An exchange-traded fund, typically known as an ETF, is a security that tracks a group of assets, a market index, currency, or commodity, but is traded like a stock. ETFs have grown to be a popular alternative to mutual funds within the last few years. ETFs can come in many different forms. Some ETFs track an index, such as the S&P 500, and their value depends on the value of the index. Other ETFS track commodities, and their prices fluctuate based on the commodity price. Most alike to the mutual fund are ETFs that track a group of assets. An ETF can be focused on any area, or diversified across many. An investor who thought that energy was going to be a growing market might not know what energy companies were good to invest in, and could invest in an energy-focused ETF. The ETF might hold a variety of stocks (selected based on their investment strategy), and ETF share price would fluctuate based on stock value and consumer demand. In the case of ETFs, market efficiency usually holds true—they typically trade at or near Net Asset Value (NAV), which is a stock/fund/index’s “true value”, not demand-driven price.

If you’re not quite following, let me paint a clearer picture. Imagine someone’s stock portfolio was focused on agricultural stocks. They have researched extensively, and bought 20 of the best agricultural stocks. This person is an expert on the field, and is certain that he picked companies to invest in that will increase in value. Now imagine that this person is an ETF manager, and he has amassed a multi-million dollar fund of agricultural stocks. His fund is legally arranged to have shares and trade on an exchange, like a single stock. So, when you buy a share of the ETF, you are buying a tiny position in a portfolio full of stocks! Imagine you only have $100 to invest, and want to get exposure to as many stocks as possible. You could buy 1 share of 5 or 10 different stocks, or you could invest in an ETF and gain exposure to a lot of stocks. The ETF’s stock price will be based on the value of these stocks – if they increase collectively, the price will as well. In the prospectus, the ETF will specify which stocks they hold, how much, and show balance sheet information.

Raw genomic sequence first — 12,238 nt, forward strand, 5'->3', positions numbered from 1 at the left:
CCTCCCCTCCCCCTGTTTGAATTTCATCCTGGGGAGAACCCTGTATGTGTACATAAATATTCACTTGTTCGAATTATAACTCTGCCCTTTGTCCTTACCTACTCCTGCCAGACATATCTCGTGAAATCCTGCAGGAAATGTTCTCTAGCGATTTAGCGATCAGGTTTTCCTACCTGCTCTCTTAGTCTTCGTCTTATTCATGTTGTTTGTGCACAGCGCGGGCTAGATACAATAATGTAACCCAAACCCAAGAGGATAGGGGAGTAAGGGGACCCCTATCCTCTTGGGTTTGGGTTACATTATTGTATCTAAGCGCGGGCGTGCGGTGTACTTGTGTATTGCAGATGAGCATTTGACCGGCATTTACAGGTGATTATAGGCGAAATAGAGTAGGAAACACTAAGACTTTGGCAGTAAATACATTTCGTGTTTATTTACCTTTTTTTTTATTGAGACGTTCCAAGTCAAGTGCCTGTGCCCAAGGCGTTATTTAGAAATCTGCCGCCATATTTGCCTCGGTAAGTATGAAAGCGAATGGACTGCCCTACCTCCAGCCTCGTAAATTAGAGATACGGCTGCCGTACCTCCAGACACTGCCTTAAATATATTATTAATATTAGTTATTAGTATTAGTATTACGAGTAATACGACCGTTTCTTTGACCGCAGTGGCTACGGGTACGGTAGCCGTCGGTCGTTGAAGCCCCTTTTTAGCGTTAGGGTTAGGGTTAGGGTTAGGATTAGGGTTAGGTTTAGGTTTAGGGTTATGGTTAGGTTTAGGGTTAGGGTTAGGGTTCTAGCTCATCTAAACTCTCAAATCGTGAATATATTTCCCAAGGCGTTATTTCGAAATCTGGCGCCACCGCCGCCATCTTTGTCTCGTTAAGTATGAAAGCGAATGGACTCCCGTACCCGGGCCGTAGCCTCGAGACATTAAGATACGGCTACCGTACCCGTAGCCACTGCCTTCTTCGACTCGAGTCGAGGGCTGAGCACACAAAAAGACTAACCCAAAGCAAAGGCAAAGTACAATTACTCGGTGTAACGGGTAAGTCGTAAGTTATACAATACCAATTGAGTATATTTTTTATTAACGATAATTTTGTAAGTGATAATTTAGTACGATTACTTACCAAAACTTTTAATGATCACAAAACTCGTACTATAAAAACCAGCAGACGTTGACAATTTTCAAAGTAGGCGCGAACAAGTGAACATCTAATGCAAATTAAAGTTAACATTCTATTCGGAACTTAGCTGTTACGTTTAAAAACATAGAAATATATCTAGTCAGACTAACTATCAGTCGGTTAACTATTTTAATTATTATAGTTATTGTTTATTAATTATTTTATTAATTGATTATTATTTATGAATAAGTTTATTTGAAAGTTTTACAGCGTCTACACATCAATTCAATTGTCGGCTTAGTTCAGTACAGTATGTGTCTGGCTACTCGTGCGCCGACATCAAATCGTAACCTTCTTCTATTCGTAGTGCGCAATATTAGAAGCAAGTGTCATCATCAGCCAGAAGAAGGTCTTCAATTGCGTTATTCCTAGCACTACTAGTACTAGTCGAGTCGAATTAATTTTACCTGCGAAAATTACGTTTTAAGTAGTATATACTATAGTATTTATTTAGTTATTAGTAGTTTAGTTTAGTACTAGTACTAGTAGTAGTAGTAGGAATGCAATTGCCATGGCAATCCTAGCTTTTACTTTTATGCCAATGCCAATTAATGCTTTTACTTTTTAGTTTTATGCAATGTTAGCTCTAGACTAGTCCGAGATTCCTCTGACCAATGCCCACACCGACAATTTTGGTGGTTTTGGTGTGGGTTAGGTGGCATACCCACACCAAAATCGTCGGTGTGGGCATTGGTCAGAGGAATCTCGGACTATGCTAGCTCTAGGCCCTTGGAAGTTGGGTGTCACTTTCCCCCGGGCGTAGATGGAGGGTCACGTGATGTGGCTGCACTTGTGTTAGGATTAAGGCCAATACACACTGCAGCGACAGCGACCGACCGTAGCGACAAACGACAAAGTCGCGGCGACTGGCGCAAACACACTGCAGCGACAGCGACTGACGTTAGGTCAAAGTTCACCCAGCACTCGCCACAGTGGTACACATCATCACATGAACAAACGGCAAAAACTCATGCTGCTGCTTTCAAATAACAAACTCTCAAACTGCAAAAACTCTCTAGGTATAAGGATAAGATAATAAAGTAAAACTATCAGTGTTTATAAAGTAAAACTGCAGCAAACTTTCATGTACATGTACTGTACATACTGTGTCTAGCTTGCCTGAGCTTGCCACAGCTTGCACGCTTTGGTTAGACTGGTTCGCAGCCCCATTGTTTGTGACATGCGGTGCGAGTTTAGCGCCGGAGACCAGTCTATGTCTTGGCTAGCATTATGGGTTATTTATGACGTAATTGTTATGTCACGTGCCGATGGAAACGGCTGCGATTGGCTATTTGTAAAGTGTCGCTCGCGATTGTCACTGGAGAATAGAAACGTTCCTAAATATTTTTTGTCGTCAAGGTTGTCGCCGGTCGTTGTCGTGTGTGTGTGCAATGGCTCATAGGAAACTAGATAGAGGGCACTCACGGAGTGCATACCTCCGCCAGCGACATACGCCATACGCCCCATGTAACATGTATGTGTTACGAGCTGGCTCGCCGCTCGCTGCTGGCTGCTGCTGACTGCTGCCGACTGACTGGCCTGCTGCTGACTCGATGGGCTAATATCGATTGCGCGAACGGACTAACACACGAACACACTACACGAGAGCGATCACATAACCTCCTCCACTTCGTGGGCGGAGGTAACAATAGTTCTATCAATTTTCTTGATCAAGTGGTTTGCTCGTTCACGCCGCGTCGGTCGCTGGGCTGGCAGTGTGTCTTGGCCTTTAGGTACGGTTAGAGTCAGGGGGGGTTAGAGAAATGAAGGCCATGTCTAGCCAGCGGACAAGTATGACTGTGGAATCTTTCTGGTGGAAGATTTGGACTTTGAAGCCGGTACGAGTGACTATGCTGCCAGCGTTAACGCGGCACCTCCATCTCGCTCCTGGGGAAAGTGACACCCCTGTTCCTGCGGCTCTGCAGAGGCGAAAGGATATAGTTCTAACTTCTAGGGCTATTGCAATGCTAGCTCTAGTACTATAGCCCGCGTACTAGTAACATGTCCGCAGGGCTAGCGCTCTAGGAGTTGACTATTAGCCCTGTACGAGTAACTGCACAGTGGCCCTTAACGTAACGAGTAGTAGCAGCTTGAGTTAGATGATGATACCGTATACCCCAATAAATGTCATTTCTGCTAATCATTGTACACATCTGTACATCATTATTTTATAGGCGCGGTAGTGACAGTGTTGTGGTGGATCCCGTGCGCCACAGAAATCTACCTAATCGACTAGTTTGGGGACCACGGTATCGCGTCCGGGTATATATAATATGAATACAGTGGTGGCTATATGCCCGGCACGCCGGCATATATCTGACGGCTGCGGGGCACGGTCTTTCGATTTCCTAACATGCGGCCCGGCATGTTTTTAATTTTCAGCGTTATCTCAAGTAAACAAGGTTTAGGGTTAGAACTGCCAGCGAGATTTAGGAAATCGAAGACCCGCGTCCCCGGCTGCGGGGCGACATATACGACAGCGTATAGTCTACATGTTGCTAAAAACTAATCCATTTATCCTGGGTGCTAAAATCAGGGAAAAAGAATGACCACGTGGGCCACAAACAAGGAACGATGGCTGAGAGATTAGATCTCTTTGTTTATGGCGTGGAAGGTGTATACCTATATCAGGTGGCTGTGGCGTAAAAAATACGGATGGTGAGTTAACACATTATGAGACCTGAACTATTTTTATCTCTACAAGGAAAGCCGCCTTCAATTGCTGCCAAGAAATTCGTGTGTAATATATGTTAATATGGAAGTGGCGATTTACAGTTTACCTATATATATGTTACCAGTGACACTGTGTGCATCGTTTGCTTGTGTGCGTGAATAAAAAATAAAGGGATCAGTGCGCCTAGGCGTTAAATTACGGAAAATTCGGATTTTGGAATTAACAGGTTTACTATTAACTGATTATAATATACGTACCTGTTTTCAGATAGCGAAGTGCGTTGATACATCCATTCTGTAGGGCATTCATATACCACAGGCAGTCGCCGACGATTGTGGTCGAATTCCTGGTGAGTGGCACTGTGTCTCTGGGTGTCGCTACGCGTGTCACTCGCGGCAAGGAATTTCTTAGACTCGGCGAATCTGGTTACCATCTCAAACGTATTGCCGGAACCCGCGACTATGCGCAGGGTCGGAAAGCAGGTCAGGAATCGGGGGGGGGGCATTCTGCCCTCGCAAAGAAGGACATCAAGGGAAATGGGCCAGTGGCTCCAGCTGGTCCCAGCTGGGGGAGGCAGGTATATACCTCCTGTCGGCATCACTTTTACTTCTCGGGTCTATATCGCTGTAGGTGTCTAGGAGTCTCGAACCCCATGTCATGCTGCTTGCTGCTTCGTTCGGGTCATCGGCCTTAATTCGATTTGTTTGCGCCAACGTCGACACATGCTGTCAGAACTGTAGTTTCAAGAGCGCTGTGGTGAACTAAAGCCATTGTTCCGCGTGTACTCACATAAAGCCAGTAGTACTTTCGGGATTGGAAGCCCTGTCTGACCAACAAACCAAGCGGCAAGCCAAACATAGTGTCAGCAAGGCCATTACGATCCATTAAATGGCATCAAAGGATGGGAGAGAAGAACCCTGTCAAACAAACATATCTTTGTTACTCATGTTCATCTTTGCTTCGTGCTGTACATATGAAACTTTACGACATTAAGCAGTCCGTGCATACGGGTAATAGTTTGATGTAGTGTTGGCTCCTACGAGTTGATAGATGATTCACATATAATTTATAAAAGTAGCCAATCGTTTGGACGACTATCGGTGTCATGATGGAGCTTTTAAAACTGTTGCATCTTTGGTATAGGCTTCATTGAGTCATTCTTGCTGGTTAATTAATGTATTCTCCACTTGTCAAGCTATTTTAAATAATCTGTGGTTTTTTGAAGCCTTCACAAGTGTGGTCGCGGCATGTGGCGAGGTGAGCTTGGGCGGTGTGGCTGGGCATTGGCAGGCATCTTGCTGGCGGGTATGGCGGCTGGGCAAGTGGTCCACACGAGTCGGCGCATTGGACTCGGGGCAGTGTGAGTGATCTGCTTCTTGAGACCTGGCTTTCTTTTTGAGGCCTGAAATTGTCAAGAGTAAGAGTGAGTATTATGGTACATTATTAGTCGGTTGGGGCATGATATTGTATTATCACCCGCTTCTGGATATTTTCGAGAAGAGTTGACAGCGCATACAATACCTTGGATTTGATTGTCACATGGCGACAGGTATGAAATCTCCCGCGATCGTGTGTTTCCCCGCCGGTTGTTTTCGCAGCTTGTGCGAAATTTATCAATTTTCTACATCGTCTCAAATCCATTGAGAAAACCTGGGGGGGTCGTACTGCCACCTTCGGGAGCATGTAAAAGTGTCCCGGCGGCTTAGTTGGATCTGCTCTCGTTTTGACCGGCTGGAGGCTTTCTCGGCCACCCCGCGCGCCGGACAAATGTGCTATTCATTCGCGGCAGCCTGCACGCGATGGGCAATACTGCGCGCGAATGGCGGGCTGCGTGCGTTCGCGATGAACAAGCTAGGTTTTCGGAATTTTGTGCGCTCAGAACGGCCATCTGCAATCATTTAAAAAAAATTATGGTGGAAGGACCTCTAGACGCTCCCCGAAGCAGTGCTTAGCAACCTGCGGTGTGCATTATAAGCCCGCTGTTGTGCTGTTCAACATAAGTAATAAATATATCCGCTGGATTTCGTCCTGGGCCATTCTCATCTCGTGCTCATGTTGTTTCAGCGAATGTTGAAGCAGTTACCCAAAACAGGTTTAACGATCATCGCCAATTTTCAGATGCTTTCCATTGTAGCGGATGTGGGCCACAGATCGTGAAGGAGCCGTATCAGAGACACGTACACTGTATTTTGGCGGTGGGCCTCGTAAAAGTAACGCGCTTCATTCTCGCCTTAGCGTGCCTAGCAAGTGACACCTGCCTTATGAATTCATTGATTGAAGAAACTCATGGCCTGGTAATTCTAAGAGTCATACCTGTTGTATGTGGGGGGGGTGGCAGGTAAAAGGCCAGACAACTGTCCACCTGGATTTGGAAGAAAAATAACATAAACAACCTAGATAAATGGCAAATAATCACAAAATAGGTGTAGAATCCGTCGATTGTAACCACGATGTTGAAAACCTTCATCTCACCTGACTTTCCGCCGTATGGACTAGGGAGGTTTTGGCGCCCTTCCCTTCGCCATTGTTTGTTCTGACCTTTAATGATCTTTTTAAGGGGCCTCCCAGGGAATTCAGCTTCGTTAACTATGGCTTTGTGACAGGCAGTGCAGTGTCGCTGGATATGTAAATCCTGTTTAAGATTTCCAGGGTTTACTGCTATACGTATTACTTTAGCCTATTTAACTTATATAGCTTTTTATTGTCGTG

ETFs are actually a security, as opposed to closed-end mutual funds, which trade on indexes but don’t have the characteristics of securities. Being a security means that investors get to have nifty things like options and limit orders, and they can short sell. Their security status also makes ETFs much more liquid than some other funds—it’s very easy to buy and sell quickly. ETFs are sold via authorized third parties (like a stock broker), rather than directly between fund manager and client (like a mutual fund).

Other advantages of ETFs include lower expense ratios (meaning greater returns for investors) and a more efficient tax structure than mutual funds. For individuals who want exposure to a wide variety of stocks with a small budget, an ETF can be a great option.

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AuthorIsabel Munson